Relationships take continuous work, which involves diligence and commitment to move forward together. For those couples willing to commit to therapy, neurofeedback conditioning has seen some positive results, and it typically begins with determining environmental and situational triggers.
Environmental And Situational Triggers
Part of building a healthy relationship is creating an environment where both partners feel comfortable and safe. Unfortunately, some conditions, such as intermittent explosive disorder, can confuse establishing such an environment. That is why a therapist will typically spend some time trying to understand situational triggers that lead to violent outbursts; the theory being that removing or limiting exposure to these triggers will lessen the volatile reaction.
It is necessary to understand the role of the environment and triggers because without being addressed, one or both partners' explosive behavior will only further negate relationship success. Also, without resolution, other vulnerable parties, such as children, might begin to mimic the rage and anger that exist in the home.
Challenges Of Therapy
One of the significant obstacles to therapy is the lack of time. Most insurance or managed care companies limit couples to between three and ten sessions, which is likely not long enough to get to the bottom of the problem, especially in relationships prone to physical abuse. Therefore, brain wave therapy focuses on conditioning a rapid neurological and physiological response to diminish frustration and increase relaxation and safety thoughts.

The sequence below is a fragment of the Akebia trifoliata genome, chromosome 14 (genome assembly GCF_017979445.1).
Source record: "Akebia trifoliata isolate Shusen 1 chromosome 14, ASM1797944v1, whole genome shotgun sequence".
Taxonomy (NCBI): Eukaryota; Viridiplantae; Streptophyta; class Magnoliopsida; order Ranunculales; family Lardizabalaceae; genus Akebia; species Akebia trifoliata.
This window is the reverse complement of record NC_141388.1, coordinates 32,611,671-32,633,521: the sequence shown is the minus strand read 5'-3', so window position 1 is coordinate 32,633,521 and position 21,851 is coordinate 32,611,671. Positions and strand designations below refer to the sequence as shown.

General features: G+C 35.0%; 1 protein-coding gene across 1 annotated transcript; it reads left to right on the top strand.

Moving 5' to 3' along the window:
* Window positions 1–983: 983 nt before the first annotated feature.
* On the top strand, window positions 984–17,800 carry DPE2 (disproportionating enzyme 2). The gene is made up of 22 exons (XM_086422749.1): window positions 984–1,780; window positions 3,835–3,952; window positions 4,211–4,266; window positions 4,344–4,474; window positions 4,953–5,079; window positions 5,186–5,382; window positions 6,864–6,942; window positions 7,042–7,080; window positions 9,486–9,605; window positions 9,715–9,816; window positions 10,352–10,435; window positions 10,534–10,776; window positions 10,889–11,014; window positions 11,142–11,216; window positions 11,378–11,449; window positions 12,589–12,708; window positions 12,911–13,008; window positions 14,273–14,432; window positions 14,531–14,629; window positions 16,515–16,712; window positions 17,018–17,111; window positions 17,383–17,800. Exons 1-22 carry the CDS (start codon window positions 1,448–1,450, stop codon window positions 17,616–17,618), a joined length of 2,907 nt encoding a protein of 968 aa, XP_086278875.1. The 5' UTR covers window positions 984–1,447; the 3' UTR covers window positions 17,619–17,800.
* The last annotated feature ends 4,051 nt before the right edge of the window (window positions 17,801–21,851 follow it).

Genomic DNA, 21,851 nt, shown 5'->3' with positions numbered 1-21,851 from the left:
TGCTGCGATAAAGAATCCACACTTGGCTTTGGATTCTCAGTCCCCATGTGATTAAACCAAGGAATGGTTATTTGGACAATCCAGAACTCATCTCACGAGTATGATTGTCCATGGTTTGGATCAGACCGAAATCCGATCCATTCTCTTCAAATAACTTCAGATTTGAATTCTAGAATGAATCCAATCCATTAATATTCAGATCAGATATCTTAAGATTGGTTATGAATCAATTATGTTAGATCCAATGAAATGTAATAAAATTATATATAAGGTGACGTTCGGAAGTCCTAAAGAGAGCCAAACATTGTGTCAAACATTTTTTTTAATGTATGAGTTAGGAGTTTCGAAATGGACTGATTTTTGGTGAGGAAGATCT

While this treatment alone will not resolve the underlying conflict, in combination with traditional therapy, it can help a couple have positive feelings toward each other that allow for more productive conversations and disagreements.
When combined with traditional therapy, biofeedback training can elicit more positive emotions between two partners, and it can allow each to self-regulate their levels of anxiety and frustration. The neurofeedback approach requires multiple sessions and a progression through at least three different phases of treatment.
- Phase One - The initial phase of treatment introduces the methodology and the tools used to train the patients in brain wave control. Through the use of an EEG machine, three electrodes or sensors, and acoustic sounds, a patient learns to amplify their slow brain wave activity to enhance feelings of well-being and promote emotional and behavioral control. Two electrodes get placed on the earlobe and the back of the neck. The last sensor is placed on the scalp to record the EEG readings.
- Phase Two - The second phase gears itself toward individualized practice. Each patient gets hooked up to the EEG in separate, independent, 30-minute sessions. During these sessions, they learn to meet the preset amplification of Alpha and Theta brainwaves. They will progressively work through increasing amplifications until they have mastered the skill. They will also be working by themselves at home to practice these techniques without the EEG.
- Phase Three - The final step is about home generalization and practice, but together with touch therapy. The couple decides on an agreed-upon time to sit with each other. They will spend time holding hands and practicing breathing and focus techniques to achieve slow brainwaves, allowing each person to feel relax and safe with the other.
The use of neurofeedback in couples therapy is still not well-documented. However, we have experienced success in its implementation and feel confident in the treatment's ability to lower stress levels and promote positive associative experiences. If you want to learn how a brain injury lawyer can help you with money for emotional problems after a bad car accident in Los Angeles, call us now (213) 596-9642. We are here to listen and help you learn about your rights to justice at a courthouse near you.
"Spiritual Intimacy, Marital Intimacy, and Physical/Psychological Well-Being: Spiritual Meaning as a Mediator" - US National Library of Medicine, National Institutes of Health.